Second Strike Air Cleaner Calculator


  for documentation (requires Adobe reader)

Specify Engine

  Peak Horsepower

  at rpm

  Cubic Inch Displacement

  Engine Type

Specify Air Cleaner

  Air Cleaner Shape

  Air Filter Type

Diameter (outside diameter in inches)

Length (for oval shape, outside length in inches)

Height (overall height included molded surfaces in inches)

Number of Air Cleaners

Pressure and Power Loss at RPM

Filter flow Area (in square inches)

Filter discharge coefficient

RPM Pressure Loss (percent) Horsepower Loss
The model is designed primarily to let you know if an air filter works for your engine or not. For performance applications, you should shoot for a pressure loss in the 0.5% to 1.0% range at the peak power rpm. Less is better.

It is not intended to yield precise three digit answers because a precise model would require more input (such as the number and depth of the pleats, flow bench airflow numbers for the material, volumetric efficiency curves and horsepower curves for the engine) than the average owner knows or would be willing to find out. And it really isn't necessary. When picking an air cleaner, it isn't important to know if the loss is 2 horsepower or 2.1. You really want to know if it is 2 (OK) or 10 (maybe) or 20 (not OK). The input has been simplified as much as possible to make the model usable by making a number of simplifying assumptions. The mathematical basis for the calculation is contained in the Technical section of the documentation (see Help) for those who are interested.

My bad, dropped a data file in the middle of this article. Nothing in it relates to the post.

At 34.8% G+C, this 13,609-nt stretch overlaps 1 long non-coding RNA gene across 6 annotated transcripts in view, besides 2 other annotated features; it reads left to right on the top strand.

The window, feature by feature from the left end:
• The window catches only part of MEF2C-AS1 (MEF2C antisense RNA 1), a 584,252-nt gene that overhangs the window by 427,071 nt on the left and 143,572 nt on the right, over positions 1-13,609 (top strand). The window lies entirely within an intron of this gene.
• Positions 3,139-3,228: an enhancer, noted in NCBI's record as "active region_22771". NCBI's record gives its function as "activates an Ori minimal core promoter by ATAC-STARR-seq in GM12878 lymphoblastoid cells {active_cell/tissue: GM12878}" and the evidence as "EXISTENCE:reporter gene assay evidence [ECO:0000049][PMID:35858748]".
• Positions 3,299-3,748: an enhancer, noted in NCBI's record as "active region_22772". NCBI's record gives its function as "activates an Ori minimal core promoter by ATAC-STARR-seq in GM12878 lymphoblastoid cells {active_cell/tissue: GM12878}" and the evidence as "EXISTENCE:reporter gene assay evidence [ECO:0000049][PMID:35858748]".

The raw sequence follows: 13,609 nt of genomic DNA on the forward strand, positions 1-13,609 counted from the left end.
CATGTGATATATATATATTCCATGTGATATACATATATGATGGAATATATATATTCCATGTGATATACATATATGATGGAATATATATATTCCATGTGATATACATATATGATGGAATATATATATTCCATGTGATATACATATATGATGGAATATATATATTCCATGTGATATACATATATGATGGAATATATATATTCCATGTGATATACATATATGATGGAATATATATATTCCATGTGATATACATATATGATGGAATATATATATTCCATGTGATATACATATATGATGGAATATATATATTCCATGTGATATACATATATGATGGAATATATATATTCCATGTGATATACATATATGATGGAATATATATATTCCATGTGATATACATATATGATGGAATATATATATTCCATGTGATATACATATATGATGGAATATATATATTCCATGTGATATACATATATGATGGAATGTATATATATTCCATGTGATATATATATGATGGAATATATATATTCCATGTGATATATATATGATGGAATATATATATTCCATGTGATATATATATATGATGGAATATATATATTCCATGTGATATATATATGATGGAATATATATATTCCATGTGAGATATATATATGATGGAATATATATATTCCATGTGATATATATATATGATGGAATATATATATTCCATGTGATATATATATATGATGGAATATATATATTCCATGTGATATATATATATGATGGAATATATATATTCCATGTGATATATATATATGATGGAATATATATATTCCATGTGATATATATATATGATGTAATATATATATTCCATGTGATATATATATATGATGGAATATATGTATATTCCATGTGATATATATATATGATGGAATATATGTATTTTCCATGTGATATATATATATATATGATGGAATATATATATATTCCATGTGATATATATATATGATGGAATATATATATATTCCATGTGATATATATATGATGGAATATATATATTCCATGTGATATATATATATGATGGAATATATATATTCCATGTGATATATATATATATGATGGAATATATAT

The model is for normally aspirated engines. It is not designed for blowers, turbos or nitrous. This model is for round and oval air cleaners with perimeter filter elements. It is not designed for filter elements in the lid.